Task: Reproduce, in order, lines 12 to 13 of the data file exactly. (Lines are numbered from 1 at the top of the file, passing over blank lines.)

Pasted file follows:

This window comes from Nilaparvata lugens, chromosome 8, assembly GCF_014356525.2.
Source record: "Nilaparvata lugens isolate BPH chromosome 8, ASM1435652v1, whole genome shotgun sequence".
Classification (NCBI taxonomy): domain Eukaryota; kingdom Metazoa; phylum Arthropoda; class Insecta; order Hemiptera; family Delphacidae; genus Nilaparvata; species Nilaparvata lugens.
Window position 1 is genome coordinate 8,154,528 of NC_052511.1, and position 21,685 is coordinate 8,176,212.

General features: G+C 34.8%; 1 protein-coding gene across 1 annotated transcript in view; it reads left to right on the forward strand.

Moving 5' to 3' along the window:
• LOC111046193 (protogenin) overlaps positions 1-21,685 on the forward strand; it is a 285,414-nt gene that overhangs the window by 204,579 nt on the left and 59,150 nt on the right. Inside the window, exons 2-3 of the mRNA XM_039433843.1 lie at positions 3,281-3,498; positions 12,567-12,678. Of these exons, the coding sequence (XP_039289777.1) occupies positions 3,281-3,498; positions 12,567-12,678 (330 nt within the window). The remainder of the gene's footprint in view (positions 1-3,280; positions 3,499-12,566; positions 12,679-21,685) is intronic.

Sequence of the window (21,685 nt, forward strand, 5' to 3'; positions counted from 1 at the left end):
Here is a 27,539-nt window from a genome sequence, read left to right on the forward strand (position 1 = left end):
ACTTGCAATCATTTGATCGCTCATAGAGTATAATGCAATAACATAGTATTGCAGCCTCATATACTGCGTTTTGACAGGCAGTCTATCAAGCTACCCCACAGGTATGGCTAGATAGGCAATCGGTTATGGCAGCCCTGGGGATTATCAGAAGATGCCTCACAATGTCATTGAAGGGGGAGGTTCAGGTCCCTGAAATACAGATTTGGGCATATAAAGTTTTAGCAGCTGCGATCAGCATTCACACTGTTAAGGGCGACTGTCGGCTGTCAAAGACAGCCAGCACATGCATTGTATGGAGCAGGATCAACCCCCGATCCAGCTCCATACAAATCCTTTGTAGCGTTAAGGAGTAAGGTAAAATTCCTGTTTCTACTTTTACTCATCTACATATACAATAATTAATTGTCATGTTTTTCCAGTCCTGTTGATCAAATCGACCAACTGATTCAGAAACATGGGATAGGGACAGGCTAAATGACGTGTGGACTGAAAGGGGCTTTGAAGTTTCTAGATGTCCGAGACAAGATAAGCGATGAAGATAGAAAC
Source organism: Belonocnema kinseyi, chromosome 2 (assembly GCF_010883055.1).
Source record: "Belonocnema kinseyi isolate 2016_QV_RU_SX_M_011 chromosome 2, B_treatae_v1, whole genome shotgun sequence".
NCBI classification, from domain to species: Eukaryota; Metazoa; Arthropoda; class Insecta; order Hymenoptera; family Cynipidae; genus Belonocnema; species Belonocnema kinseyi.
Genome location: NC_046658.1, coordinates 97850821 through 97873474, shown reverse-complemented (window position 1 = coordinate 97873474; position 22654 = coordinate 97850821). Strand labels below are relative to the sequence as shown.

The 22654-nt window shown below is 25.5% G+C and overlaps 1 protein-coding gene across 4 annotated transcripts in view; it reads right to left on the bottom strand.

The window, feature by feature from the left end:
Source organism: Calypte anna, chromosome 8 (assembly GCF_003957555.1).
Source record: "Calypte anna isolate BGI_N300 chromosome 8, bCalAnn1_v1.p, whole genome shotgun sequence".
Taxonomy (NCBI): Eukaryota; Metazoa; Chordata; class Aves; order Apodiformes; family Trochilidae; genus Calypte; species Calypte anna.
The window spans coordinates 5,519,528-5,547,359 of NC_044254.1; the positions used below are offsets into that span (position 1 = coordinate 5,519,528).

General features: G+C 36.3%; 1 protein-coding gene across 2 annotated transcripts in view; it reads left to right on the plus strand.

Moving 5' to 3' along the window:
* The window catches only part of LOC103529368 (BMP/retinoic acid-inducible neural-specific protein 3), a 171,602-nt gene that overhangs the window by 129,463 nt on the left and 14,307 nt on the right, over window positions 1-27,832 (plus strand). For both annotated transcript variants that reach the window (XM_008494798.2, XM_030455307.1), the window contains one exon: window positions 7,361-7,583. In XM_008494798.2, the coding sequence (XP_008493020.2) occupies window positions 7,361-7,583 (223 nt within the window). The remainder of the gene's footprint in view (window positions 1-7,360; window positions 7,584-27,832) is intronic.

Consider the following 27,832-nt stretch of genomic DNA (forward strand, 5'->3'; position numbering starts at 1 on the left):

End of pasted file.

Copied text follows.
Source record: "Belonocnema kinseyi isolate 2016_QV_RU_SX_M_011 chromosome 2, B_treatae_v1, whole genome shotgun sequence".
NCBI classification, from domain to species: Eukaryota; Metazoa; Arthropoda; class Insecta; order Hymenoptera; family Cynipidae; genus Belonocnema; species Belonocnema kinseyi.